April 14, 2015

10 Simple Steps Towards Enlightenment.


mindful sit meditate

“Knowing others is wisdom; knowing yourself is enlightenment.” ~ Lao Tzu

Enlightenment is only possible now.

Transformation is instantaneous, or it’s not transformation.

What we seek eludes us. We can no more court enlightenment than will our soul mate into existence before the universe says so.

Life is paradoxically both completely out of our control and, simultaneously, completely affected by the contents of our minds and bodies, which are not separate.

Well, not completely out of control. We do get to choose our actions and reactions. We get to choose how we spend our time, money and energy.

We do not get to choose what happens to us though. We do not get to choose which thoughts and feelings will arise in our minds today. We can’t always get what we want.

The first basic law is that the nature of life is impermanent. Everything changes. Everyone dies. In the face of this truth, how can we can choose to create peace and happiness in our lives?

Through “practicing” mindfulness—which gradually shifts from separate, formal and informal practices into a new way of life—we can create a foundation of stability, equanimity, and inner peace that anchors us in the moment.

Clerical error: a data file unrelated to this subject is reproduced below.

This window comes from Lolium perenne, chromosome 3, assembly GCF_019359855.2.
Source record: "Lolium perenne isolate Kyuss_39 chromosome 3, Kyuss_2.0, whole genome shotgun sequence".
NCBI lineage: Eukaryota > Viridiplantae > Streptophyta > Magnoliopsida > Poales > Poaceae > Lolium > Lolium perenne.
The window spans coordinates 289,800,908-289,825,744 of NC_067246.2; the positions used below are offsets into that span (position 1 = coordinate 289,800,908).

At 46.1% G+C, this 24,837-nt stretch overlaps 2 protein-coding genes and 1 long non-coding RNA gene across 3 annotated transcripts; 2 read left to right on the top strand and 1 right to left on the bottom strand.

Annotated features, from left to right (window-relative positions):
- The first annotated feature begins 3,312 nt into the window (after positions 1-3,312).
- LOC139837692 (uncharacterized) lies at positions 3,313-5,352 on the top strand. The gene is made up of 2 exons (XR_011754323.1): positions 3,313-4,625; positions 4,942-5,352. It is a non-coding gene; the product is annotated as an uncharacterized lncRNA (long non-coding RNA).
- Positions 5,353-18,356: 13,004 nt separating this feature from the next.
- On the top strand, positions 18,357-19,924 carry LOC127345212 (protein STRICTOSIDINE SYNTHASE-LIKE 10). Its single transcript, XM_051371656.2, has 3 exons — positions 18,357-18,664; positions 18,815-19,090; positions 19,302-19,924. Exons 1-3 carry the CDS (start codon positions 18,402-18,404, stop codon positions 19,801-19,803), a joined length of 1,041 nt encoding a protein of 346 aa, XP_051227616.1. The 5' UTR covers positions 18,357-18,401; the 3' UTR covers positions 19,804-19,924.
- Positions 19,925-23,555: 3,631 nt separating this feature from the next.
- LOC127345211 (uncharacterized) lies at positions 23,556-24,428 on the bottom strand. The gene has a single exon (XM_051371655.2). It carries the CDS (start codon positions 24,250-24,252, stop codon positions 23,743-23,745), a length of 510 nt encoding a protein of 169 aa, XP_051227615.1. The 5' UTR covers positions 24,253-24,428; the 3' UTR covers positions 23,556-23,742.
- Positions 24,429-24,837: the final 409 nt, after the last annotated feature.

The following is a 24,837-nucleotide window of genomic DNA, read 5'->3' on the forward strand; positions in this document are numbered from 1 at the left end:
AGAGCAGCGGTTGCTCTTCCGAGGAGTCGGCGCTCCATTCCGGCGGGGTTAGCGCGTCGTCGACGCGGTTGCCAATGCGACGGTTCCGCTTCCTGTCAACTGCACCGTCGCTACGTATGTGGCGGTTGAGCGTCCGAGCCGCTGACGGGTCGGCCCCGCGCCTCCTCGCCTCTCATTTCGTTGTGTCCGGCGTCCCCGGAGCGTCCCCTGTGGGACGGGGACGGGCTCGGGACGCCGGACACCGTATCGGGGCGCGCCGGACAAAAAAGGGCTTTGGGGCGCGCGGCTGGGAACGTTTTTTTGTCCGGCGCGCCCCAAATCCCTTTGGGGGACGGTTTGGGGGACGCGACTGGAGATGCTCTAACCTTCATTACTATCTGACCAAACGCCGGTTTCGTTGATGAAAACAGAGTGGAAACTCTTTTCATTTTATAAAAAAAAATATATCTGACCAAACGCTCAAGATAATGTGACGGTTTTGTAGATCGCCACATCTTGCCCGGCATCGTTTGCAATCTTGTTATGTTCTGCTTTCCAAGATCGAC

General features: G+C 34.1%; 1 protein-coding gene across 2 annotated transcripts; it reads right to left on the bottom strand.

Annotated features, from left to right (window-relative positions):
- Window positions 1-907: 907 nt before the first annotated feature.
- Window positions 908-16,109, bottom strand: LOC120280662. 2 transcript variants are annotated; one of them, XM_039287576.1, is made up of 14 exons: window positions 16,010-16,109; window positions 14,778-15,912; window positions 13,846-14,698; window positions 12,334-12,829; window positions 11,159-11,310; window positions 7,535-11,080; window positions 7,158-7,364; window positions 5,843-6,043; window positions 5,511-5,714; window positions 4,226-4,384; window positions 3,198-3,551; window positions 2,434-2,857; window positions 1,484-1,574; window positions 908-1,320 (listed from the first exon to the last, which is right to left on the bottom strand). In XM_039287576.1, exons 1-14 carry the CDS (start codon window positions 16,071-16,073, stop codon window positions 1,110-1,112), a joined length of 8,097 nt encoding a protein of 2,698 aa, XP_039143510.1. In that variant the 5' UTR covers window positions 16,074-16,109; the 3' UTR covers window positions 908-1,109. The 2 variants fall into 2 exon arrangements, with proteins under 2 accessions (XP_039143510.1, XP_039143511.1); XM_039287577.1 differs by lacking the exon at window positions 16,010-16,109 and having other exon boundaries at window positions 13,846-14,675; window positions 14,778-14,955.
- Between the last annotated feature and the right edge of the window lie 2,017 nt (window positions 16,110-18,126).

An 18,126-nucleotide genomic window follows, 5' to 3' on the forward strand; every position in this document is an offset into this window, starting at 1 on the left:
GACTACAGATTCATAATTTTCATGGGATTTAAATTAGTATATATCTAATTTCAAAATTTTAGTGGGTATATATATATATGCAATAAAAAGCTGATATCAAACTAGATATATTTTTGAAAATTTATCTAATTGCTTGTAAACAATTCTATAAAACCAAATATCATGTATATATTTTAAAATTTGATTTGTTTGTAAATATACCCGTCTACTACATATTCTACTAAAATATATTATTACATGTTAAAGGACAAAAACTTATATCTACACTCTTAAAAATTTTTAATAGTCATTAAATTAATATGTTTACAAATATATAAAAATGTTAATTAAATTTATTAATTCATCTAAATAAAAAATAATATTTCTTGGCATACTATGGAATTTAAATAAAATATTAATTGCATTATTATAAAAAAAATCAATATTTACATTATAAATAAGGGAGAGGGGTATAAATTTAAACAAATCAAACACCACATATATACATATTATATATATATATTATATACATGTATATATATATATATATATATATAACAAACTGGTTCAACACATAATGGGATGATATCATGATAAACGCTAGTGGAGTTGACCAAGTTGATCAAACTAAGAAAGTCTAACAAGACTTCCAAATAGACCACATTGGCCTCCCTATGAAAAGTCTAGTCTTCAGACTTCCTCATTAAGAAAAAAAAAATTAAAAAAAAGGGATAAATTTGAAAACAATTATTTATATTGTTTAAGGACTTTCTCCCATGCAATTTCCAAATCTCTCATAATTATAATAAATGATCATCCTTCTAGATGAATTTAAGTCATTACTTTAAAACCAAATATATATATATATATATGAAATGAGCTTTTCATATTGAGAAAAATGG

Without further ado, here are the 10 simple steps to total enlightenment. Do these practices daily and get results within two lifetimes, or your money back— guaranteed.

1. Good posture and mindful breathing.

Call it yoga if you want.

Sit up straight. Stand tall. Stretch. Take deep breaths. Balance on one leg. Bend over forward and backward. Stand on your head. Walk well. Relax your shoulders. Loosen up.

Notice your breath. Relax.

2. Gratitude.

Being grateful to everyone & all experiences, I cultivate openness. I am grateful for all of my soul mates, friends, family members, acquaintances and even enemies.

I am grateful for all my experiences in this precious life, happy and sad and everything in between. I realize that without sadness, there would be no happiness.

3. Metta.

The practice of sending love and kindness to all beings without exception.

“Peace requires us to surrender our illusions of control. We can love and care for others but we cannot possess our children, lovers, family or friends. We can assist them, pray for them, and wish them well, yet in the end, their happiness and suffering depend on their thoughts and actions, not on our wishes.” – Jack Kornfield

Nevertheless, it doesn’t hurt to wish. I practice metta formally and informally as often as I can. It is simply sending good wishes for myself, you and every sentient being in the universe.

May we be safe. May we be happy. May we be healthy. May we live with ease. May we be free.

4. Honoring our bodies and emotions.

“Polarity is only a problem when we buy into it. Otherwise it’s just a journey in self-discovery.” ~ Chani Nicholas